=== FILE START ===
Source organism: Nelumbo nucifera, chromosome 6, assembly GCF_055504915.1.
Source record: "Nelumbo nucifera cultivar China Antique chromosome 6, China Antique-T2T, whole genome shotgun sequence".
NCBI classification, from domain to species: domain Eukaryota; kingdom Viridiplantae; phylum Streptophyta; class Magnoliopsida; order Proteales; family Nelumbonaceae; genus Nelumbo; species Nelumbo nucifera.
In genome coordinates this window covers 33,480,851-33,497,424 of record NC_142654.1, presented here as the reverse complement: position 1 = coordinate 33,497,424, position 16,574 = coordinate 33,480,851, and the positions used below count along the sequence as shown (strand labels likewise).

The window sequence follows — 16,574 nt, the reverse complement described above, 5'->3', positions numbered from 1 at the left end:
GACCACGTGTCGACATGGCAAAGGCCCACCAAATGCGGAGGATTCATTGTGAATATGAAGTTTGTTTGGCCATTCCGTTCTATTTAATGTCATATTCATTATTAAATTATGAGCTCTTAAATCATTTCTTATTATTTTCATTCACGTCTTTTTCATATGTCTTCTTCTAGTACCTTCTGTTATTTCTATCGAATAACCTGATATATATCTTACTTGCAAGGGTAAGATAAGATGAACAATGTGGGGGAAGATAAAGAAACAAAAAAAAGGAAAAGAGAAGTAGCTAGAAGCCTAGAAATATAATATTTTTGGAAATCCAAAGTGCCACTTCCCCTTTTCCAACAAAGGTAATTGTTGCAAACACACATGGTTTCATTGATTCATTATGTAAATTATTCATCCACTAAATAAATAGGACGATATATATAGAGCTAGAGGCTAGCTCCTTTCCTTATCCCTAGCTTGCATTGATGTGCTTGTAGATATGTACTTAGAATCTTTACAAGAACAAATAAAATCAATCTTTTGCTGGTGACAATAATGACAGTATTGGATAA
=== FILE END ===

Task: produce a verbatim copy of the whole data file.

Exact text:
Source organism: Nelumbo nucifera, chromosome 6, assembly GCF_055504915.1.
Source record: "Nelumbo nucifera cultivar China Antique chromosome 6, China Antique-T2T, whole genome shotgun sequence".
NCBI classification, from domain to species: domain Eukaryota; kingdom Viridiplantae; phylum Streptophyta; class Magnoliopsida; order Proteales; family Nelumbonaceae; genus Nelumbo; species Nelumbo nucifera.
In genome coordinates this window covers 33,480,851-33,497,424 of record NC_142654.1, presented here as the reverse complement: position 1 = coordinate 33,497,424, position 16,574 = coordinate 33,480,851, and the positions used below count along the sequence as shown (strand labels likewise).

The window sequence follows — 16,574 nt, the reverse complement described above, 5'->3', positions numbered from 1 at the left end:
GACCACGTGTCGACATGGCAAAGGCCCACCAAATGCGGAGGATTCATTGTGAATATGAAGTTTGTTTGGCCATTCCGTTCTATTTAATGTCATATTCATTATTAAATTATGAGCTCTTAAATCATTTCTTATTATTTTCATTCACGTCTTTTTCATATGTCTTCTTCTAGTACCTTCTGTTATTTCTATCGAATAACCTGATATATATCTTACTTGCAAGGGTAAGATAAGATGAACAATGTGGGGGAAGATAAAGAAACAAAAAAAAGGAAAAGAGAAGTAGCTAGAAGCCTAGAAATATAATATTTTTGGAAATCCAAAGTGCCACTTCCCCTTTTCCAACAAAGGTAATTGTTGCAAACACACATGGTTTCATTGATTCATTATGTAAATTATTCATCCACTAAATAAATAGGACGATATATATAGAGCTAGAGGCTAGCTCCTTTCCTTATCCCTAGCTTGCATTGATGTGCTTGTAGATATGTACTTAGAATCTTTACAAGAACAAATAAAATCAATCTTTTGCTGGTGACAATAATGACAGTATTGGATAA